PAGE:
Sprocket Change vs Fuel Econ

They generally say that you can get a better fuel economy when highway riding if you reduce the final drive ratio (+1 front sprocket).

I’m wondering if the opposite could be the same.
If I increase the final drive ratio (-1 front spocket) for better acceleration in start & stop city traffic could there be better fuel economy?

so your saying a bigger ( +1 ) front sprocket will give better fuel economy…

& you want to know if a smaller (=1) front sprocket will give better fuel economy also ? :doze:

I don’t think you read the post properly.
First of all I said generally.

A bike is doing a steady 80mph at 6500rpm on the stock sprockets
If you were to change that front sprocket +1 you could achieve 80mph at 6000rpm and hopefully increase MPG figures while sacrificing some bottom end power.

The question is if I was to increase the bottom end power for start stop city traffic (by -1) could there possibly be a fuel saving there too? Or will it always just burn more fuel?

The theory is if the bike can get to its peak torque quicker (peak torque being where the bike runs most efficiently) in the start stop traffic will it increase MPG or not?

Please don’t try to answer if you have no understanding of sprockets and gearing ratios.

If you fit higher gearing you will get worse economy although there will be very very little difference with city riding.

Stop start riding will always lower economy no matter what gearing you fit!

to be fair it depends on the sort of miles you do, where your engine makes power, and how you ride. if you do tens of thousands of miles on the motorway, only ever sitting at 80mph, and your bike has a large capacity, hi torque engine that dosnt need lots of revs to make power, then higher gearing can reduce fuel consumption. because for the same speed, you will be using less revs. if you have a mid to small capacity engine that makes power higher in its rev range, then you might not reduce the fuel consumption, because you have to use more throttle to maintain same speed, even though the revs are lower.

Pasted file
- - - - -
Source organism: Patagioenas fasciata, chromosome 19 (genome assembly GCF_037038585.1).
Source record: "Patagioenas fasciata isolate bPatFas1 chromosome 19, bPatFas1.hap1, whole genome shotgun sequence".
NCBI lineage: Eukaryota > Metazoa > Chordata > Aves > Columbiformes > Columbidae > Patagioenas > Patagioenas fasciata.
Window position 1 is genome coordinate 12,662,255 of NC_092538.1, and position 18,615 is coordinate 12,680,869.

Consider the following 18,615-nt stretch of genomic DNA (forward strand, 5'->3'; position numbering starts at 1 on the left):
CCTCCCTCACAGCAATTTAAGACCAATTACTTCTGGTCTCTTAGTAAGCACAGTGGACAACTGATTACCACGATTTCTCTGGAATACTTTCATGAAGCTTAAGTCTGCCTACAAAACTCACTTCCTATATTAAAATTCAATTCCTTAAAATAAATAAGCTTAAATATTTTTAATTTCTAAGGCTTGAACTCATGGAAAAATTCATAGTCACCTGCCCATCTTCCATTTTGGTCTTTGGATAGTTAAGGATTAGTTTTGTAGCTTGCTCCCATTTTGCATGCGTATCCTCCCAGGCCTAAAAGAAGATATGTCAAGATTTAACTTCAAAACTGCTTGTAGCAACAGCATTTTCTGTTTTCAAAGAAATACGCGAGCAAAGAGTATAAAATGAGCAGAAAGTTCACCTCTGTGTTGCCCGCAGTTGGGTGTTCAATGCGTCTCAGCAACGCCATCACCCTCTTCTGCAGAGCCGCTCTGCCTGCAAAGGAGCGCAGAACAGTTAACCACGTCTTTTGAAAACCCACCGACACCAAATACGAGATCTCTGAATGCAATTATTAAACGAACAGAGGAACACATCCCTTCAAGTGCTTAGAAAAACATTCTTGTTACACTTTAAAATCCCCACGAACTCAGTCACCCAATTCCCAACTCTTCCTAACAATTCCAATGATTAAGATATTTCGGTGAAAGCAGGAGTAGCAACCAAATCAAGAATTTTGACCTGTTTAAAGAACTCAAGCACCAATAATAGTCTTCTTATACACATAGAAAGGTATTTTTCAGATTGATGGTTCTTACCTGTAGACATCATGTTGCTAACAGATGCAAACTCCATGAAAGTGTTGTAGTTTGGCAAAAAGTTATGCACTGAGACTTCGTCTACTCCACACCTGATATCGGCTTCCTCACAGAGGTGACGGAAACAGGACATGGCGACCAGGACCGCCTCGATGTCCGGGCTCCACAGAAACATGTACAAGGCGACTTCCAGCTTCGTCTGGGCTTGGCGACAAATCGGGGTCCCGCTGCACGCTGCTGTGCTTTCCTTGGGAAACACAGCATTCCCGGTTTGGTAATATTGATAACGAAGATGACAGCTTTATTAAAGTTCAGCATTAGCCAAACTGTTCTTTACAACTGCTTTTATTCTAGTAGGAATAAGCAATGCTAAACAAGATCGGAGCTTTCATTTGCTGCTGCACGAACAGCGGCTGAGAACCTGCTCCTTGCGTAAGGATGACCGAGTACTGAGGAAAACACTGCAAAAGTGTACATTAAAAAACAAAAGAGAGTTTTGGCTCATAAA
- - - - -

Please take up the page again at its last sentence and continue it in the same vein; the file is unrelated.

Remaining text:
lowering your gearing will usually make you use more fuel just because you are now pulling more revs for any given speed. however, your bike will accelerate quicker. then because you bike accelerates quicker, you find that you ride harder, so you use more fuel. now you find your bike wheelies easier, so you save money on front tyres.

i do hope this makes your decision easier for you :smiley:

i went F-1, R+2 on the hornet with no noticable change in fuel consumption


Do it. I get better fuel economy in town with +2 on the back sprocket. As you say I also reckon it must have something to do with getting up to peak torque more quickly. On my bike it also means I have to change up sooner so spend more time in higher gears…hence the improved economy over the commute.

I have also found that reducing the weight of the bike by fitting lighter cans and removing and replacing various bits has noticeably improved performance and fuel economy. Less is more. :Whistling:

revs versus engine speed isn’t what effects fuel economy (not directly anyway) as Matt says it is about throttle position and road speed.

If you lowered your gearing, meaning it took less throttle to achieve the exact same acceleration then I think you would see slightly better mpg yes. Trouble is, it is v likely you will just ride quicker, give it more throttle and go through a set of brake pads a week :laugh: